A hoard of treasure including medieval silver coins, some military items and a Bronze-Age axe and spear-head that were looted from Ireland have been recovered and returned to the National Museum of Ireland.
The use of metal detectors in Ireland requires a licence. It is suspected that several people searched for and found the historical treasures between 2009 and 2012 and removed them illegally. Some 899 items were removed from the County Tipperary area, a location that was already in the news this year for the discovery of a 17th Century Pot of Gold Found in the Foundations of an Irish Pub. Some of the newly recovered coins date to the twelfth and thirteenth centuries. The bronze spear-head dates to between the years 1400 and 900 B.C. – some three millenia ago!
Doctor Kelly is the keeper of antiquities at the National Museum of Ireland:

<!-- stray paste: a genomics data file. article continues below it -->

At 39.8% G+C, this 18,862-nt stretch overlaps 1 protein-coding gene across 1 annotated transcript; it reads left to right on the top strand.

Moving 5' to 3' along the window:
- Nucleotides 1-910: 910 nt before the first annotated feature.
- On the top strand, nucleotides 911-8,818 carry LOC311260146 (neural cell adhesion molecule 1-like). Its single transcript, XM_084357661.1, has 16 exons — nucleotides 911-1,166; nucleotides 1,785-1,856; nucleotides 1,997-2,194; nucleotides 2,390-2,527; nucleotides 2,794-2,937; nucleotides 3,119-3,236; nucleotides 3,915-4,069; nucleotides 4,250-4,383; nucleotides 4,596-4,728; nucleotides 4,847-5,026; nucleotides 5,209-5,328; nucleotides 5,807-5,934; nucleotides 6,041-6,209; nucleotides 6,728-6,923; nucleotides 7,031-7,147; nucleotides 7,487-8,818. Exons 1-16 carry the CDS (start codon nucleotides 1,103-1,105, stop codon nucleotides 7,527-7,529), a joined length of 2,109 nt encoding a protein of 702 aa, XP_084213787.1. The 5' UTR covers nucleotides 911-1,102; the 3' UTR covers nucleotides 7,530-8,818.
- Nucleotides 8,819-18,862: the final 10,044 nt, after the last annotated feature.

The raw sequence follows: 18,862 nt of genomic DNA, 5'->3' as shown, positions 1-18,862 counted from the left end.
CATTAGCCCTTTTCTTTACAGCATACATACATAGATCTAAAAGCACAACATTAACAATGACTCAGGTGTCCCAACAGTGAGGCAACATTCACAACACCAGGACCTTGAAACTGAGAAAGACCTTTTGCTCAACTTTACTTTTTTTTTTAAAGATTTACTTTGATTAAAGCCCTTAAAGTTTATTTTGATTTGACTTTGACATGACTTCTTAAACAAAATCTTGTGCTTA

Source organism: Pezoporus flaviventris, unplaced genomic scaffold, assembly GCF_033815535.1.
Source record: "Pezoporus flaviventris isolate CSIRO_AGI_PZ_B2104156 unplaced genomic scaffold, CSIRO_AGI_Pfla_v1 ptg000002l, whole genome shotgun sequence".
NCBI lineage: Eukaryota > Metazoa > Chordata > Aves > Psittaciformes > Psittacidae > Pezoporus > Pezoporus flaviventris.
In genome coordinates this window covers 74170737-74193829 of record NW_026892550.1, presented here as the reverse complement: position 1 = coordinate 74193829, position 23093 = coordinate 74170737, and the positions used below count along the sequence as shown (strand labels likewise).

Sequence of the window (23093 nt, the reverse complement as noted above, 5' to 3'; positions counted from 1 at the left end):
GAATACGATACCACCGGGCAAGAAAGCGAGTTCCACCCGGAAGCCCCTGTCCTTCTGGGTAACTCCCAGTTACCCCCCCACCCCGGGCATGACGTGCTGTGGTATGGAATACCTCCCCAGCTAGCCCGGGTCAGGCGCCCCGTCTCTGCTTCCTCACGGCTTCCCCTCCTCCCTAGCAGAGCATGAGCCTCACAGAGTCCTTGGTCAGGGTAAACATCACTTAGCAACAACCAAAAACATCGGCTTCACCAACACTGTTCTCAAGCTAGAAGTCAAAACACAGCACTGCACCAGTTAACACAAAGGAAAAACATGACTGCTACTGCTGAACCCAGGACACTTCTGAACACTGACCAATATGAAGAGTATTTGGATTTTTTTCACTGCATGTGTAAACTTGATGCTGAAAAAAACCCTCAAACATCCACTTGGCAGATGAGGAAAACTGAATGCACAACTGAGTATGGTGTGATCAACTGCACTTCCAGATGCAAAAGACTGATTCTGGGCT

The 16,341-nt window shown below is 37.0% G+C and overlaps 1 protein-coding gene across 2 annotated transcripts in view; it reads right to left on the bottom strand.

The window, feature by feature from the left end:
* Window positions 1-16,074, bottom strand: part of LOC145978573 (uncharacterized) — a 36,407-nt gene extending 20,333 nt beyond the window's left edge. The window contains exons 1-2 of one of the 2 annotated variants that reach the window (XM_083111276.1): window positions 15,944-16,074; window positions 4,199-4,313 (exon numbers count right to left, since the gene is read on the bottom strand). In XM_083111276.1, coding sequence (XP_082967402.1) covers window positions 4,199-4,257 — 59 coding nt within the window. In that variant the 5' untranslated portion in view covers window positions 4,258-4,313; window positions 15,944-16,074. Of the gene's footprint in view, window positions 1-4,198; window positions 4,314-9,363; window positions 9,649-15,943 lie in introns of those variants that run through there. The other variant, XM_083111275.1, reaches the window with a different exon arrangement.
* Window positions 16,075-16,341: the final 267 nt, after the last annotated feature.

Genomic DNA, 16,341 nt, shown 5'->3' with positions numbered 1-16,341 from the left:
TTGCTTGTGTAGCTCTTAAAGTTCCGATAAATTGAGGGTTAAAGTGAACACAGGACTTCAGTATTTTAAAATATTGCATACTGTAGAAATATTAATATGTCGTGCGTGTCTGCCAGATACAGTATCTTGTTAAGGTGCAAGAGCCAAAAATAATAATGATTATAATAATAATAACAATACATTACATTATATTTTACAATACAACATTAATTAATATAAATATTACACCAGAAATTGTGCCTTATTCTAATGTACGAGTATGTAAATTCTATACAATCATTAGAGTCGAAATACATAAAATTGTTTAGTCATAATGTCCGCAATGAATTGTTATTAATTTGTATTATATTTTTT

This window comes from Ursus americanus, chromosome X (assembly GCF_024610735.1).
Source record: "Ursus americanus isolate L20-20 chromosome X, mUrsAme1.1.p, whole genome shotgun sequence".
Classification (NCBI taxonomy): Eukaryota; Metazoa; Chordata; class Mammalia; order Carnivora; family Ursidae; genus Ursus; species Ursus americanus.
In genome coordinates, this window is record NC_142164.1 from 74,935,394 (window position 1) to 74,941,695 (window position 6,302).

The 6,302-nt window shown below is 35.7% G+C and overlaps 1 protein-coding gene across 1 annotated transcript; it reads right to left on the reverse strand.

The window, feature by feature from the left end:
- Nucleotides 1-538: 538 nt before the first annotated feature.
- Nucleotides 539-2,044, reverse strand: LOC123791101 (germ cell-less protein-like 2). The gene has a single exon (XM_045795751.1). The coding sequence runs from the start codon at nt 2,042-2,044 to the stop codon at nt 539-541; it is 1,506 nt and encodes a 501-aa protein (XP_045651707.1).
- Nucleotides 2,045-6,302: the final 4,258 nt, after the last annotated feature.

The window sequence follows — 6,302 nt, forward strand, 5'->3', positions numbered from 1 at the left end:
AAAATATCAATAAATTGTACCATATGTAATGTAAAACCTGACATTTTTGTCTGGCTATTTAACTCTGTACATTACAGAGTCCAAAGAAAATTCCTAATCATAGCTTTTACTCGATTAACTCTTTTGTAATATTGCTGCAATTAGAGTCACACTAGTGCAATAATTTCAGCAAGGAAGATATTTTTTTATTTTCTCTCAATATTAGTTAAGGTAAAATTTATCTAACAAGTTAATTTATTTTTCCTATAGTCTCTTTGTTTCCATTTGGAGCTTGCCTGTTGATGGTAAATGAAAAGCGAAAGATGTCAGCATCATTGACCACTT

The most striking part is probably the coin hoard. It includes 28 medieval coins that were all found together as well as 30 silver coins that are also medieval. There are coins dating from the reign of King John to Elizabeth I and from Georgian and Victorian times all of which suggests a range of finds were made.
The British Museum are believed to have reported internet messages about the illegal theft of the items to their Irish counterparts. With the assistance of the Norfolk Constabulary in the UK parts of the vast hoard were recovered and returned to Ireland.
Seamus Lynam is the Acting Director of the National Museum:
The recovery underlines the continuing threat posed to the portable archaeological heritage of Ireland by metal detectorists. Many items similar to those recovered have been offered for sale in recent times over the internet and are the subject of on-going investigations. The recovery shows the determination of the National Museum, the Gardaí and other State bodies to protect the nation’s heritage and demonstrates the ability to recover important heritage objects even when they have been illegally removed from the jurisdiction.
This episode highlights the difficulties faced by not just Irish but all National Museums in preserving their nations heritage. Without the assistance of the British Museum it is unlikely that the 899 items would ever have been returned to Ireland, where they can be studied and viewed by tens of thousands of people.